4) READ MORE POPULAR BOOKS/NEW RELEASES
I'm working on this, actually! Out of the 18 books I've read so far, 6 of them were published this year! (And the 2 that I am currently reading were published this year). Out of the remaining 12 books, 10 of them are quite "popular." Also, several of the books I plan to read are new releases as well. I'm feel like I'm doing well on this one.

5) READ MORE SERIES
I'm doing better on this one than I did last year, but that doesn't mean I'm doing well. I've read one trilogy so far and two sequels. Will I read more series this year? Stay tuned because I honestly don't know.

6) INTERACT MORE
Again, pretending I didn't fall of the face of the planet for a few months, I'm doing okay with this. But only on my blog and twitter. I'm making an effort to reply to comments on my blog and comment on other blogs. I'm also trying to be more active on twitter and reply/rt/like people's stuff. I got a lot of work to do on youtube and instagram, though.

7) BRANCH OUT IN MY READING
Ummmmmmmmm this isn't happening. Like, at all. Of the 18 books I've read, 11 of them have been YA contemporary. I'd hardly call that branching out. To be fair, I had to read a some stuff for class that was out of my comfort zone, like certain short stories and literary theory essays. Also, next semester I'm taking a graphic novels class so that will help me branch out more.

8) READ MORE CLASSICS
I've read exactly 0 so far this year. BUT. I've bought SEVERAL, and I got a couple for my birthday so I'll probably read them soon, right?? Isn't that how tbr piles work?????????? *denial* And I'll be taking an American literature class next semester, so I'm sure there will be a few classics in there.

Moral of the story: I'm doing a pretty mediocre job living up to these goals I set for myself. But there's still half a year left. Who knows what will happen in that time!?

HOW ARE YOUR READING/BLOGGING/BOOKISH/LIFE GOALS COMING ALONG?

Sunday, June 18, 2017

Sunday Post #31


  • I had such an excellent week, friends! Aside from working and the occasional gallivanting with friends, some exciting things happened.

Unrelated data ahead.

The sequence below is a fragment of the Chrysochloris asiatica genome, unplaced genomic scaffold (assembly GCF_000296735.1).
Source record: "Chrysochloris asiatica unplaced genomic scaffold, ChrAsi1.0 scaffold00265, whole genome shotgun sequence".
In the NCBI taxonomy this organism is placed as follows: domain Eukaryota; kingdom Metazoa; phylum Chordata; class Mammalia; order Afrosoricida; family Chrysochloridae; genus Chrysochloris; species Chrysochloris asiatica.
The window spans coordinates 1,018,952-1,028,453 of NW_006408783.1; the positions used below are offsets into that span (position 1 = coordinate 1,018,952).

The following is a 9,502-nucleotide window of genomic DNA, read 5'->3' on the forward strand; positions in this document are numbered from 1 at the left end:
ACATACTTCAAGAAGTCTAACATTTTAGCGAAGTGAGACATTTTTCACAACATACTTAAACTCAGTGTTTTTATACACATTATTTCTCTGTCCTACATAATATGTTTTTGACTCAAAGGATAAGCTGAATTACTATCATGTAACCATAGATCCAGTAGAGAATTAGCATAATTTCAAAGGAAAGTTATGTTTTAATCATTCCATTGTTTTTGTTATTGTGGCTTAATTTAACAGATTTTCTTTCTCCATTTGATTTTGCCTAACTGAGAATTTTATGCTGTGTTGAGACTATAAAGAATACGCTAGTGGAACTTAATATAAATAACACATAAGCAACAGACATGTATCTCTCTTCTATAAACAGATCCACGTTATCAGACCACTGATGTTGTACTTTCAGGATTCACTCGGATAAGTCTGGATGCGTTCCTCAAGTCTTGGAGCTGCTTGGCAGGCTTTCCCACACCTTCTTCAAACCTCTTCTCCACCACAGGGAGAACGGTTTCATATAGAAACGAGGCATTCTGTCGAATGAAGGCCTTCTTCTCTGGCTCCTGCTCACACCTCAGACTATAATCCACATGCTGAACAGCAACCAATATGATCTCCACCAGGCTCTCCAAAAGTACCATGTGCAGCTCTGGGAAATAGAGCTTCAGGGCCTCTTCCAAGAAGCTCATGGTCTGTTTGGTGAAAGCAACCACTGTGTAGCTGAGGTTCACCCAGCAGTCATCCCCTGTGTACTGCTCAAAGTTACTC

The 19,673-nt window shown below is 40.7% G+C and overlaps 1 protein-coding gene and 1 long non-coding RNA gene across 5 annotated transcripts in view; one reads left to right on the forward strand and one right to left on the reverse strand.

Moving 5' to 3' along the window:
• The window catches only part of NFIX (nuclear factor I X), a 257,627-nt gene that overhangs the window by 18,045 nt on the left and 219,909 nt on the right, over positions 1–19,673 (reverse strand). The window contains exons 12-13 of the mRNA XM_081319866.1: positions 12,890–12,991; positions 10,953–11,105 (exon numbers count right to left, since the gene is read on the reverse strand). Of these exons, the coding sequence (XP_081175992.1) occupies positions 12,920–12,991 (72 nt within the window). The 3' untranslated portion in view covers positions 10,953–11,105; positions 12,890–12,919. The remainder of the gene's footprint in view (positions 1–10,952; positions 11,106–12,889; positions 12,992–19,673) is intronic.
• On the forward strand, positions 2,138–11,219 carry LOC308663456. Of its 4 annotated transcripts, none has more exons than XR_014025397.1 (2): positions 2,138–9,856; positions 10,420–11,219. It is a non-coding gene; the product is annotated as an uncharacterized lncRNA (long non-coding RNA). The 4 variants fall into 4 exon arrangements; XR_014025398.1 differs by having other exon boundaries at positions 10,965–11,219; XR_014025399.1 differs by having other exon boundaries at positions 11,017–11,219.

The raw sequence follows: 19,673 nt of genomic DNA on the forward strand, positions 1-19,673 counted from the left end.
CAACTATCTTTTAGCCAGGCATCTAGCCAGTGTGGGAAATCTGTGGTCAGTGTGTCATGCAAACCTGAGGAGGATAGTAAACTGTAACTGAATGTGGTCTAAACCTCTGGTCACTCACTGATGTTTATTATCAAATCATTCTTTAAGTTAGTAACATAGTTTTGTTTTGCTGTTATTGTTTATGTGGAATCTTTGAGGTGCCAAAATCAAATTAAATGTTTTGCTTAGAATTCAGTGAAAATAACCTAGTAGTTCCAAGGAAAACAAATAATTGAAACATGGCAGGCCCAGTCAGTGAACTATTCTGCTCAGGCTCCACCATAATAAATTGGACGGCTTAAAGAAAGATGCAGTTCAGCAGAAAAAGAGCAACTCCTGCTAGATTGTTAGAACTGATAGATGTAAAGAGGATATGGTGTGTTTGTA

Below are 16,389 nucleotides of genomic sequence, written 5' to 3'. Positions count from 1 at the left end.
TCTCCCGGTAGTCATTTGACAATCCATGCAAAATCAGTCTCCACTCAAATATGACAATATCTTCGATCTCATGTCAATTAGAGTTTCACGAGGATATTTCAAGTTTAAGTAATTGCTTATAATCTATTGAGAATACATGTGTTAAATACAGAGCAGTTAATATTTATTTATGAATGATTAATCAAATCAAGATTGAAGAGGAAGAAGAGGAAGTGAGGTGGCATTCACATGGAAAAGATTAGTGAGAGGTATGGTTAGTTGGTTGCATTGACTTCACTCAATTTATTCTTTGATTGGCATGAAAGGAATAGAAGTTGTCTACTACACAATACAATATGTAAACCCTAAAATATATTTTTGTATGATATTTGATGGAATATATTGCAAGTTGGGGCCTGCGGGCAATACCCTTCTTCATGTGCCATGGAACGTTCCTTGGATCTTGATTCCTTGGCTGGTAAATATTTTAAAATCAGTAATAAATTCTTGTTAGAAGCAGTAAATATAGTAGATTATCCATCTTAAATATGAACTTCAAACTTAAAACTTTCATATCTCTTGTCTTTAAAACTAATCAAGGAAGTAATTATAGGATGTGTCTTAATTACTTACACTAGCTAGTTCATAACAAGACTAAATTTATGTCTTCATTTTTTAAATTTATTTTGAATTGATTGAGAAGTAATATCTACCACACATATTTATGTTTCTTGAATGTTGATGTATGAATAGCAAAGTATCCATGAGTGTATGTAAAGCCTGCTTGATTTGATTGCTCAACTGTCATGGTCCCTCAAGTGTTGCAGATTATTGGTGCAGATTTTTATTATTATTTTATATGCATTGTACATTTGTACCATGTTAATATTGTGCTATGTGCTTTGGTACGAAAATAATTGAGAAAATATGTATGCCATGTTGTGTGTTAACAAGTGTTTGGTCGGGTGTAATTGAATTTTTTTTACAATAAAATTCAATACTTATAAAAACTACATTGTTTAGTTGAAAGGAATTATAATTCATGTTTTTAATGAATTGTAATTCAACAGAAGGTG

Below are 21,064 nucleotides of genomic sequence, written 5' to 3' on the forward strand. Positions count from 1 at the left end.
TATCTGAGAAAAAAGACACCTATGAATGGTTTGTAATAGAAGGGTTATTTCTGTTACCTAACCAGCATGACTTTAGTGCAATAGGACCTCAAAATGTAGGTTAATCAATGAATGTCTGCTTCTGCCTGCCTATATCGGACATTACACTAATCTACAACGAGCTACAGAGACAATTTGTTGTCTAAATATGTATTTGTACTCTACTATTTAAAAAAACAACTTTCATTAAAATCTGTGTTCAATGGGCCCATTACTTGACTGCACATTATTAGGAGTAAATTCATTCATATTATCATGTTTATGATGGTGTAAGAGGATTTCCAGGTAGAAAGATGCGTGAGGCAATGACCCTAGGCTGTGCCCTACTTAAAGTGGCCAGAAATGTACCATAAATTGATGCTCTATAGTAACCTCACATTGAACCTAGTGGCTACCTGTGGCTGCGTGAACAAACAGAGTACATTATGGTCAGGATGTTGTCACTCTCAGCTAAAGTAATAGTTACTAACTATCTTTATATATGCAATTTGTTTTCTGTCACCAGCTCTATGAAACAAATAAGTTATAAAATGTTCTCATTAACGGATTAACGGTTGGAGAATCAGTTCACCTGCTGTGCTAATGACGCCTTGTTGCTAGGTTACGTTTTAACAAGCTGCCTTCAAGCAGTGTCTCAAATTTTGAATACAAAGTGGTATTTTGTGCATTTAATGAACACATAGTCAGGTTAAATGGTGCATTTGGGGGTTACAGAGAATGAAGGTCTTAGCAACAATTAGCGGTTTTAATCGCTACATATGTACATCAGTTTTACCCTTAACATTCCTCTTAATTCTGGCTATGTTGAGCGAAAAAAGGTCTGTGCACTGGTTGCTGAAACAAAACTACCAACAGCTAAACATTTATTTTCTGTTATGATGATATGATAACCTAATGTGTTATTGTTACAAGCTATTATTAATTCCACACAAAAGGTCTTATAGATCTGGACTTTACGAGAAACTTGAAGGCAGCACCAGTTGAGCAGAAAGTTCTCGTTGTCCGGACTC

• Firstly, I bought my plane ticket to Florida for the last 3 weeks of July. I'm so excited to spend time with my siblings and also spend SO MUCH TIME at the beach/by the pool. 
  • Also, this week I found out Hippo Campus, a band I absolutely adore, is having a concert near me in October and my friend and I are planning on going. I'm so so so pumped. This news had me buzzing for days. 
  • And finally, I should have some exciting book mail coming my way in the next few weeks, and just knowing what's headed my way makes me so happy. 
Books read this week: 


Reviews: 
- I'm Not in the Band by Amber Garza 
Follow Me Back by A.V. Geiger

Features/misc.:
Life's A Beach Book Tag (Original)
8 Ways To Spread Positivity In The Book Community


Reviews: 
- Once and For All by Sarah Dessen
- Aristotle and Dante Discover the Secrets of the Universe by Benjamin Alire Saenz

Memes: 
- Top 10 Series I've Been Meaning To Start But Haven't
- Sunday Post #32

Features/misc.:
- Reader Resolutions Update
- Literature & Writing Classes I Wish I Could Take

(Currently typing this from my phone, so I don't have photos to add.)

Purchased:
- The Wrath and the Dawn by Renew Ahdieh

For review:
- Infinity by Jus Accardo
- Rosemarked by Livia Blackburne
- Autonomous by Andy Marino
- Zero Repeat Forever by Gabrielle Prendergast